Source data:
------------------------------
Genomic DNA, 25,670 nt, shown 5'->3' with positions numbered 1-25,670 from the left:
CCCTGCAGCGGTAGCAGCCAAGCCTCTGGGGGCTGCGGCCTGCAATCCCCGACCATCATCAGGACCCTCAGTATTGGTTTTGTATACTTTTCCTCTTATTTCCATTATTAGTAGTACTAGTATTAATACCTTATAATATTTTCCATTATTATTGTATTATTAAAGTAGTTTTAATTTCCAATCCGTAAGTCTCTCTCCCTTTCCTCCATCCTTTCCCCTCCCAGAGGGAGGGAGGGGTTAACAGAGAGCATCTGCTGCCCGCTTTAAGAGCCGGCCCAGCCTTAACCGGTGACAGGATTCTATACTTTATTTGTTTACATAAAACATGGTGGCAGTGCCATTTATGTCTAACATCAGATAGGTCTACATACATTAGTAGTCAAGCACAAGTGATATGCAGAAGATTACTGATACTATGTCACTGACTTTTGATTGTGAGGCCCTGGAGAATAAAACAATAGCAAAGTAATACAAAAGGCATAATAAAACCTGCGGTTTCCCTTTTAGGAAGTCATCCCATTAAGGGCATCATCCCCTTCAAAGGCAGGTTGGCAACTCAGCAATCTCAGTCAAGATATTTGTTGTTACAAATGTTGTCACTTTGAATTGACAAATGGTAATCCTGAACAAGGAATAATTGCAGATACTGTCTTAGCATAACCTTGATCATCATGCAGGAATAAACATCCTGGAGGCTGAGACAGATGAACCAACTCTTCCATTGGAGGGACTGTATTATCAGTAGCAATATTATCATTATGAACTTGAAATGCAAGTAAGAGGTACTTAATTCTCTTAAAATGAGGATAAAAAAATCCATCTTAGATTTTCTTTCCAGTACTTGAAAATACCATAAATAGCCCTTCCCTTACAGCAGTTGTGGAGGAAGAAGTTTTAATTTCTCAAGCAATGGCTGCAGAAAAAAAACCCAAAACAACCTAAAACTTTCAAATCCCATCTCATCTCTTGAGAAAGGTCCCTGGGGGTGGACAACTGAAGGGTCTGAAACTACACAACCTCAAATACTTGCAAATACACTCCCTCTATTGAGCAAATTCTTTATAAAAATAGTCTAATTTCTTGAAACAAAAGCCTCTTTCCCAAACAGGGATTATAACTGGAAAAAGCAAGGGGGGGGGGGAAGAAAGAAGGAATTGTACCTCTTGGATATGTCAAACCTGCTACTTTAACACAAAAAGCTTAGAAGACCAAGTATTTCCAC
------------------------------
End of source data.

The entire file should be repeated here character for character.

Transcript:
Genomic DNA, 25,670 nt, shown 5'->3' with positions numbered 1-25,670 from the left:
CCCTGCAGCGGTAGCAGCCAAGCCTCTGGGGGCTGCGGCCTGCAATCCCCGACCATCATCAGGACCCTCAGTATTGGTTTTGTATACTTTTCCTCTTATTTCCATTATTAGTAGTACTAGTATTAATACCTTATAATATTTTCCATTATTATTGTATTATTAAAGTAGTTTTAATTTCCAATCCGTAAGTCTCTCTCCCTTTCCTCCATCCTTTCCCCTCCCAGAGGGAGGGAGGGGTTAACAGAGAGCATCTGCTGCCCGCTTTAAGAGCCGGCCCAGCCTTAACCGGTGACAGGATTCTATACTTTATTTGTTTACATAAAACATGGTGGCAGTGCCATTTATGTCTAACATCAGATAGGTCTACATACATTAGTAGTCAAGCACAAGTGATATGCAGAAGATTACTGATACTATGTCACTGACTTTTGATTGTGAGGCCCTGGAGAATAAAACAATAGCAAAGTAATACAAAAGGCATAATAAAACCTGCGGTTTCCCTTTTAGGAAGTCATCCCATTAAGGGCATCATCCCCTTCAAAGGCAGGTTGGCAACTCAGCAATCTCAGTCAAGATATTTGTTGTTACAAATGTTGTCACTTTGAATTGACAAATGGTAATCCTGAACAAGGAATAATTGCAGATACTGTCTTAGCATAACCTTGATCATCATGCAGGAATAAACATCCTGGAGGCTGAGACAGATGAACCAACTCTTCCATTGGAGGGACTGTATTATCAGTAGCAATATTATCATTATGAACTTGAAATGCAAGTAAGAGGTACTTAATTCTCTTAAAATGAGGATAAAAAAATCCATCTTAGATTTTCTTTCCAGTACTTGAAAATACCATAAATAGCCCTTCCCTTACAGCAGTTGTGGAGGAAGAAGTTTTAATTTCTCAAGCAATGGCTGCAGAAAAAAAACCCAAAACAACCTAAAACTTTCAAATCCCATCTCATCTCTTGAGAAAGGTCCCTGGGGGTGGACAACTGAAGGGTCTGAAACTACACAACCTCAAATACTTGCAAATACACTCCCTCTATTGAGCAAATTCTTTATAAAAATAGTCTAATTTCTTGAAACAAAAGCCTCTTTCCCAAACAGGGATTATAACTGGAAAAAGCAAGGGGGGGGGGGAAGAAAGAAGGAATTGTACCTCTTGGATATGTCAAACCTGCTACTTTAACACAAAAAGCTTAGAAGACCAAGTATTTCCAC